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Technical Paper

Analytical and Empirical Methods for Optimization of Cylinder Liner Bore Distortion

2001-03-05
2001-01-0569
Beside the traditional prediction of stresses and verification by mechanical testing the optimization of cylinder liner bore distortion is one of today's most important topics in crankcase structure development. Low bore distortion opens up potentials for optimizing the piston group. As the piston rings achieve better sealing characteristics in a low deformation cylinder liner, oil consumption and blow-by are reduced. For unchanged oil consumption and blow-by demands, engine friction and subsequently, fuel consumption could be reduced by decreasing the pre-tension of the piston rings. From the acoustical point of view an optimization of piston-slap noise is often based on an optimized bore distortion behavior. Apart from basics to the behavior of liner bore distortion the paper presents advanced analytical and empirical methods for detailed prediction, verification and optimization of bore distortion taking into account the effective engine operation conditions.
Technical Paper

Development of Modern Engine Lubrication Systems

1997-02-24
970922
Modern passenger car engines are designed to operate at increasingly higher rated engine speeds with more internal parts (multi-valve engines) requiring lubrication. The paper presents results of research and development activities to reduce the actual feed rate of the oil consumers to their real requirements depending on the most significant influence parameters. Based on these results an optimization strategy is presented which combines CAE tools with data from experimental work. In the conclusion of the paper recommendations are summarized to show the optimization potential of actual lubrication and ventilation systems concerning design. power input respectively oil consumption.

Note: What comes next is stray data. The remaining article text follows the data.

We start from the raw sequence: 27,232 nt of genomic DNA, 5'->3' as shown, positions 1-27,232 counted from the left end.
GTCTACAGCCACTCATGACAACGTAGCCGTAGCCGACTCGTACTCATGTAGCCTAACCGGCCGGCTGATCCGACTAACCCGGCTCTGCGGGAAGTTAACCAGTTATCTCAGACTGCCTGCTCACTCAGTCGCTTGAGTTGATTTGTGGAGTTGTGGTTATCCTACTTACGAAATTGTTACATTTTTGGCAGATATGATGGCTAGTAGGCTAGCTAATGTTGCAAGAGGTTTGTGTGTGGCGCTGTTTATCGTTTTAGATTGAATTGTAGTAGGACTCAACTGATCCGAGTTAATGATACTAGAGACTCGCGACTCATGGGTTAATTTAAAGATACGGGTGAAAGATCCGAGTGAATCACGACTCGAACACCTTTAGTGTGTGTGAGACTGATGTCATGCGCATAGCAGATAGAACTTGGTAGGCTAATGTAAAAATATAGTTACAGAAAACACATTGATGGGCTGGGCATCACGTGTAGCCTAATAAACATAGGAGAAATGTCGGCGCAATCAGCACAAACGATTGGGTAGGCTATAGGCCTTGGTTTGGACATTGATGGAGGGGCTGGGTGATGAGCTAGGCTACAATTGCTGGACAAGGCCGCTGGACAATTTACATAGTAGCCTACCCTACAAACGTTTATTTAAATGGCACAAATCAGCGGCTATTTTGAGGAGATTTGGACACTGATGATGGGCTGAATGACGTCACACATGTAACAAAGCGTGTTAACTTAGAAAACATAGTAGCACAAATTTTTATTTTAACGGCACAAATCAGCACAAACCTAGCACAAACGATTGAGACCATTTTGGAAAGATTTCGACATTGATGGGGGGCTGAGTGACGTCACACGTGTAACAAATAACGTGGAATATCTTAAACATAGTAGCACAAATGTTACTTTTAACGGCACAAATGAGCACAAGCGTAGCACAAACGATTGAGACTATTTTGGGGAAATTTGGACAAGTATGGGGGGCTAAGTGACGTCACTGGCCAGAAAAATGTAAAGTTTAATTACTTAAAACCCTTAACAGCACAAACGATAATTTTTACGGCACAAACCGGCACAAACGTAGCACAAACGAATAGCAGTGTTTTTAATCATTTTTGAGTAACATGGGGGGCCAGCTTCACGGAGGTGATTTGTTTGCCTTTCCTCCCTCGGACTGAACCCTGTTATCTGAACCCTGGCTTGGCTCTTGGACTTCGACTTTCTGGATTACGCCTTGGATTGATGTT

Technical Paper

Cooling System Development and Optimization with the Computer Code COOL

1998-02-23
980425
Because of increasing stresses in combustion engines and critical comfort requirements of engine warm-up behavior, FEV has placed a special emphasis on solving cooling system problems. In addition to 3D-CFD calculations and special FEV measurement techniques - such as fiber optical cavitation detection, instationary heat balance measurements during warm-up, etc. - FEV has developed a 1D computer code, known as ‘COOL’, to optimize cooling systems already during the engine design phase or to analyse and eliminate weaknesses in the coolant circuit of existing engines. Beside the algorithm and structure of COOL the paper mainly presents the analysis capabilities of the code. In this connection the emphasis is placed on examples to the current OEMs problem: transient warm-up of DI-diesel engines. The COOL-code is so far a unique CAE tool which exclusively has been applied to projects conducted by FEV. Because of the increasing demand it is planned to commercialize the code in 1998.
Technical Paper

Weight and Friction Optimized Cranktrain Design Supported by Coupled CAE Tools

2009-04-20
2009-01-1452
Due to the contradiction of the market demands and legal issues OEMs are forced to invest in finding concepts that assure high fuel economy, low exhaust emissions and high specific power at the same time. Since mechanical losses may amount up to 10 % of the fuel energy, a key to realise such customer/government specific demands is the improvement of the mechanical performance of the engines, which comprises mainly friction decrease and lightweight design of the engine parts. In order to achieve the mentioned objectives, it has to be checked carefully for each component whether the design potentials are utilized. Many experimental studies show that there is still room for optimization of the cranktrain parts, especially for the crankshaft. A total exploitation of the crankshaft potentials is only possible with advanced calculation approaches that ensure the component layout within design limits.
Technical Paper

Mechanical Testing - Still Necessary!

2007-04-16
2007-01-1768
Over the last decades, the use of computers has become an integral part of the engine development process. Computer-based tools are increasingly used in the design process, and especially the layout of the various subsystems is conducted by means of simulation models. Computer-aided engineering plays a central role e.g. in the design of the combustion process as well as with regards to work performed in the area of engine mechanics, where CFD, FEM, and MBS are applied. As a parallel trend, it can be observed that various engine performance characteristics such as e.g. the specific power output and the power-to-weight ratio have undergone an enormous increase, a trend which to some extent counteracts the increase in safety against malfunction and failure. As yet, due to the constant need for further optimization, mechanical testing and verification processes have not become redundant, and it is assumed that they will remain indispensable for the foreseeable future.
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